Out of the box, Samsung phones often struggle to impress. Maybe it's the egg-carton packaging that Samsung uses, or perhaps it's the gun-metal grey plastic bodies of recent Samsung phones, but the G600 and i450 have both made poor first impressions, defying their much hyped features.
Sliding the i450 open to reveal its recessed keypad did little to raise our opinion; a flat plastic layer with numbers defined by tiny raised strips. It was only when we slid the body in the opposite direction that we encountered the first of many pleasant surprises.
Similar to Nokia's N95, the i450 employs a dual-slide design with music controls under the top half. Media controls for the i450 are comprised of a single-ribbed rubber semi-circle that gives the impression of being a spinning wheel. Dragging a finger over the ridges scans the music menu like an iPod's touch wheel. Combined with the on-screen interface, this feature looks great, though we found the wheel to be too sensitive when scanning menus, and often ineffective when trying to make a selection by pressing down on the "wheel".
On the back of the i450 is a 2-megapixel camera, and on the top of the phone is a 3.5mm headphone port; a very welcome addition to any music-centric mobile phone. For some reason Samsung bundle headphones with a proprietary input — similar to the input on the charger — even though the 3.5mm headphone port is crying out to be used. The i450's paltry 40MB of internal memory is expanded by MicroSD memory cards with the slot for these on the left side of the handset.
As audiophiles are probably aware, Samsung has again partnered with Bang & Olufsen in developing the i450, similar to the recently released Serenata, however, the i450 is definitely the first phone in this partnership we can actually afford.
The most surprising feature of the i450 is that it runs on Nokia's S60 operating platform and is one of a very small list of non-Nokia phones to use S60. While we've criticised the platform in the past for being drab and uninteresting to look at, there's no doubting the platform is both stable and intuitive to use. Best of all, recent users of Nokia phones will feel immediately at home with the menus and shortcuts, making a transition to the i450 very easy indeed.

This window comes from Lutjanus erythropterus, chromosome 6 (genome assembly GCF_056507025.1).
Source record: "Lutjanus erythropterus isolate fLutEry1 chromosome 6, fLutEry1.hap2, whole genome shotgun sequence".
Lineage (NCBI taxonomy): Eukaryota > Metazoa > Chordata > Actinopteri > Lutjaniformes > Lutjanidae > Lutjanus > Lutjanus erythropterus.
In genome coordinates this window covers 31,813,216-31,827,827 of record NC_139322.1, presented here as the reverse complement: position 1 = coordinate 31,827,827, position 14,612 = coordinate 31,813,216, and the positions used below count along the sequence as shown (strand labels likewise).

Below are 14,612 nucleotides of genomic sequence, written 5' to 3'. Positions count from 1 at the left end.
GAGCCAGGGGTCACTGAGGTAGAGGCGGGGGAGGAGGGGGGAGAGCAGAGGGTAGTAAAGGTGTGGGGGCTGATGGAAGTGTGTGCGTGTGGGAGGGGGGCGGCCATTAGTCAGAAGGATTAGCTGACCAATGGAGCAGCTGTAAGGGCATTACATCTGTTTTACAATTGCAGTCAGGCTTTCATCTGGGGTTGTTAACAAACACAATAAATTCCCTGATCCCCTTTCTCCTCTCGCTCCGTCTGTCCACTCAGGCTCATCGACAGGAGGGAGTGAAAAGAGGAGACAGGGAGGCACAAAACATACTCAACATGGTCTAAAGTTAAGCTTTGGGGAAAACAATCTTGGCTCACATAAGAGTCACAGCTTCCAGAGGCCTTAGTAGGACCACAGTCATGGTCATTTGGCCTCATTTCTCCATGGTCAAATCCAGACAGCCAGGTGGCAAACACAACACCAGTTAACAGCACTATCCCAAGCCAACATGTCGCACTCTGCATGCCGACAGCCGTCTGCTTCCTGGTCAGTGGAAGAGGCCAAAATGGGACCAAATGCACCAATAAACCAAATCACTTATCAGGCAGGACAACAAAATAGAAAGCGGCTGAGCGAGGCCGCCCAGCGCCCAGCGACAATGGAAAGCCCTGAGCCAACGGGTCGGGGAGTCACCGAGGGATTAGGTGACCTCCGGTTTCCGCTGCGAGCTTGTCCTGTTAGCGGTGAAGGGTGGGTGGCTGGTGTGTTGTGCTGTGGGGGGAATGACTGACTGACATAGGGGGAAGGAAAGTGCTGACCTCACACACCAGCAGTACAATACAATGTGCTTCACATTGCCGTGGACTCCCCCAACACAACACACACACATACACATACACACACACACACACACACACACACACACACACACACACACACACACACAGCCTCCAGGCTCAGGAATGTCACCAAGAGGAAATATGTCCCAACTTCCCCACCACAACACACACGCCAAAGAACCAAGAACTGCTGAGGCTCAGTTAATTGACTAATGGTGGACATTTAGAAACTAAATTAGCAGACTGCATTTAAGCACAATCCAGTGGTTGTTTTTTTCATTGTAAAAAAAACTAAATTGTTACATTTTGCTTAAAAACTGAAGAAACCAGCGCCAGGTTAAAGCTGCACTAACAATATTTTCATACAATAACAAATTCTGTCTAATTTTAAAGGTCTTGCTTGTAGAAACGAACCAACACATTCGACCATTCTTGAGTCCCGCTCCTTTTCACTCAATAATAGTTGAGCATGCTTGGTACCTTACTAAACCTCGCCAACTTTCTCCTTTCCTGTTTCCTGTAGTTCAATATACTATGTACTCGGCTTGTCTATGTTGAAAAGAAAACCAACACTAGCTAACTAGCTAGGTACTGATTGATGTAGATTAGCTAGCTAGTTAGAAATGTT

In terms of Web access, the i450 is an HSDPA-capable handset, though unlike similarly featured Nokia handsets, there is no Wi-Fi. The pre-installed Web browser is the same Web 2.0 compliant browser found on all S60 handsets with feature pack 3.1 and it does a decent job of navigating most sites. If you think you might prefer a different browser, the flexibility of the S60 platform means you can download just about any mobile browser available.
We definitely think the i450 is a music phone to rival the best of the Walkman range of devices, and for this credit must go to the Bang & Olufsen audio technology it calls ICEpower. This title seems inaccurate to us as the sounds we heard were rich and warm, with thumping bass and nice clear mid tones. We tested a variety of headphones with the i450, and even connected stereo speakers to the handset, and the results were outstanding. Even the handset speakers sounded good for music playback, like a decent quality portable radio.
We were similarly impressed by the 2-megapixel camera; real proof of the great megapixel myth. Even though it may not sound like much, this pint-sized shooter outperformed many higher res cameras, particularly the 3.2-megapixel cameras we've seen on recent Walkman branded phones. This camera is assisted by a LED photo-light, which works well to fill in shadows for day-time photos, but struggles to light an image at night.
In terms of basic calling functions the i450 worked as expected with clear voice calls and a loud internal speaker. Accessing the menus is speedy, and the phone processes quickly, giving instant access to selections even when multitasking. During our tests we saw battery life cycles of between three and four days, which is about standard for an HSDPA capable mobile phone.
Shabby aesthetics aside, the Samsung i450 is an excellent music phone and sure to give the Walkman range a run for its money. Our favourite Walkman phone of late has been the W890i; a sexy, slimline phone with great music playback but with a less than attractive AU$899 price tag. The i450 trumps the W890i in price — at AU$599 through 3 Mobile — and in the outstanding quality of the music we heard. Add to this the Nokia S60 operating platform and the decent performance of the 2-megapixel camera and the i450 should be one of the first phones you check out when shopping for your next handset.